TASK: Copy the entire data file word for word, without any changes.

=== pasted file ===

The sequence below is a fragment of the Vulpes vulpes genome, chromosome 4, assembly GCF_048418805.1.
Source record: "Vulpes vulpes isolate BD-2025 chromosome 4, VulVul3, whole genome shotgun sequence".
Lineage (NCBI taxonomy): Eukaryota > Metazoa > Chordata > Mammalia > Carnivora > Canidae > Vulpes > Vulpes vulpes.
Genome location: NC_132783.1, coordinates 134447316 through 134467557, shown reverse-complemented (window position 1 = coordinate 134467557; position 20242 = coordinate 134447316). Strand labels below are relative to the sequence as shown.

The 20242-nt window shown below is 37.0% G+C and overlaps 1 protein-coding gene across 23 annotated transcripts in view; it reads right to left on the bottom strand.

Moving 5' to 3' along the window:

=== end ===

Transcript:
The sequence below is a fragment of the Vulpes vulpes genome, chromosome 4, assembly GCF_048418805.1.
Source record: "Vulpes vulpes isolate BD-2025 chromosome 4, VulVul3, whole genome shotgun sequence".
Lineage (NCBI taxonomy): Eukaryota > Metazoa > Chordata > Mammalia > Carnivora > Canidae > Vulpes > Vulpes vulpes.
Genome location: NC_132783.1, coordinates 134447316 through 134467557, shown reverse-complemented (window position 1 = coordinate 134467557; position 20242 = coordinate 134447316). Strand labels below are relative to the sequence as shown.

The 20242-nt window shown below is 37.0% G+C and overlaps 1 protein-coding gene across 23 annotated transcripts in view; it reads right to left on the bottom strand.

Moving 5' to 3' along the window: